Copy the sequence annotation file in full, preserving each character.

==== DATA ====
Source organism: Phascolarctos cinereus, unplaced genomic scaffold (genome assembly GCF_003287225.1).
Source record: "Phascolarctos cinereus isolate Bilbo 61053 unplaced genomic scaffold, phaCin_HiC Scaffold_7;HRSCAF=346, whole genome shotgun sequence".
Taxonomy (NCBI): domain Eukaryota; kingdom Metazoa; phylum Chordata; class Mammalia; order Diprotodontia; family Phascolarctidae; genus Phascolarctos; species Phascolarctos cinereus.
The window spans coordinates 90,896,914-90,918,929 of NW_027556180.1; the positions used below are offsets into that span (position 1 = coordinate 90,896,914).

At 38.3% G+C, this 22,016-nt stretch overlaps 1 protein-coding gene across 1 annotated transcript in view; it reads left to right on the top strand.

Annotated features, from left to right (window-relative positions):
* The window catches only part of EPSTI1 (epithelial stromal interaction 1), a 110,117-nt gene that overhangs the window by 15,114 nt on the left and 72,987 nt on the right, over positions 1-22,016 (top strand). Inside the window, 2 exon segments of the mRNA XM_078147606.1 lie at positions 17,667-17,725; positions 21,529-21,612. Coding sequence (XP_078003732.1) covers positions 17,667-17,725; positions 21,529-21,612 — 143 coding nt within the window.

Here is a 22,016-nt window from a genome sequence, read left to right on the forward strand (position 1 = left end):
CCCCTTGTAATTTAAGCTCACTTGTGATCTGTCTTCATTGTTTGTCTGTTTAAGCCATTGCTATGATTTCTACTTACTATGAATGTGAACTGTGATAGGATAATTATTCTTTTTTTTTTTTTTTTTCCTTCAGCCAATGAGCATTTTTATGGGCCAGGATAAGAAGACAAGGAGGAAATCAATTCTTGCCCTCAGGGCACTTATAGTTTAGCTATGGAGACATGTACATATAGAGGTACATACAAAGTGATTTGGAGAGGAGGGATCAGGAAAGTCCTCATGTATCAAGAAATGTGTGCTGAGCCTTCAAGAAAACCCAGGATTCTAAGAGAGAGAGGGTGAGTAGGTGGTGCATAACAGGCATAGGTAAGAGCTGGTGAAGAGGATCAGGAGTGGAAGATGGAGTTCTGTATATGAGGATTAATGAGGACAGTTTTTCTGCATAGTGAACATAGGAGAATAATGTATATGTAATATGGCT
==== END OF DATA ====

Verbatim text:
Source organism: Phascolarctos cinereus, unplaced genomic scaffold (genome assembly GCF_003287225.1).
Source record: "Phascolarctos cinereus isolate Bilbo 61053 unplaced genomic scaffold, phaCin_HiC Scaffold_7;HRSCAF=346, whole genome shotgun sequence".
Taxonomy (NCBI): domain Eukaryota; kingdom Metazoa; phylum Chordata; class Mammalia; order Diprotodontia; family Phascolarctidae; genus Phascolarctos; species Phascolarctos cinereus.
The window spans coordinates 90,896,914-90,918,929 of NW_027556180.1; the positions used below are offsets into that span (position 1 = coordinate 90,896,914).

At 38.3% G+C, this 22,016-nt stretch overlaps 1 protein-coding gene across 1 annotated transcript in view; it reads left to right on the top strand.

Annotated features, from left to right (window-relative positions):
* The window catches only part of EPSTI1 (epithelial stromal interaction 1), a 110,117-nt gene that overhangs the window by 15,114 nt on the left and 72,987 nt on the right, over positions 1-22,016 (top strand). Inside the window, 2 exon segments of the mRNA XM_078147606.1 lie at positions 17,667-17,725; positions 21,529-21,612. Coding sequence (XP_078003732.1) covers positions 17,667-17,725; positions 21,529-21,612 — 143 coding nt within the window.

Here is a 22,016-nt window from a genome sequence, read left to right on the forward strand (position 1 = left end):
CCCCTTGTAATTTAAGCTCACTTGTGATCTGTCTTCATTGTTTGTCTGTTTAAGCCATTGCTATGATTTCTACTTACTATGAATGTGAACTGTGATAGGATAATTATTCTTTTTTTTTTTTTTTTTCCTTCAGCCAATGAGCATTTTTATGGGCCAGGATAAGAAGACAAGGAGGAAATCAATTCTTGCCCTCAGGGCACTTATAGTTTAGCTATGGAGACATGTACATATAGAGGTACATACAAAGTGATTTGGAGAGGAGGGATCAGGAAAGTCCTCATGTATCAAGAAATGTGTGCTGAGCCTTCAAGAAAACCCAGGATTCTAAGAGAGAGAGGGTGAGTAGGTGGTGCATAACAGGCATAGGTAAGAGCTGGTGAAGAGGATCAGGAGTGGAAGATGGAGTTCTGTATATGAGGATTAATGAGGACAGTTTTTCTGCATAGTGAACATAGGAGAATAATGTATATGTAATATGGCT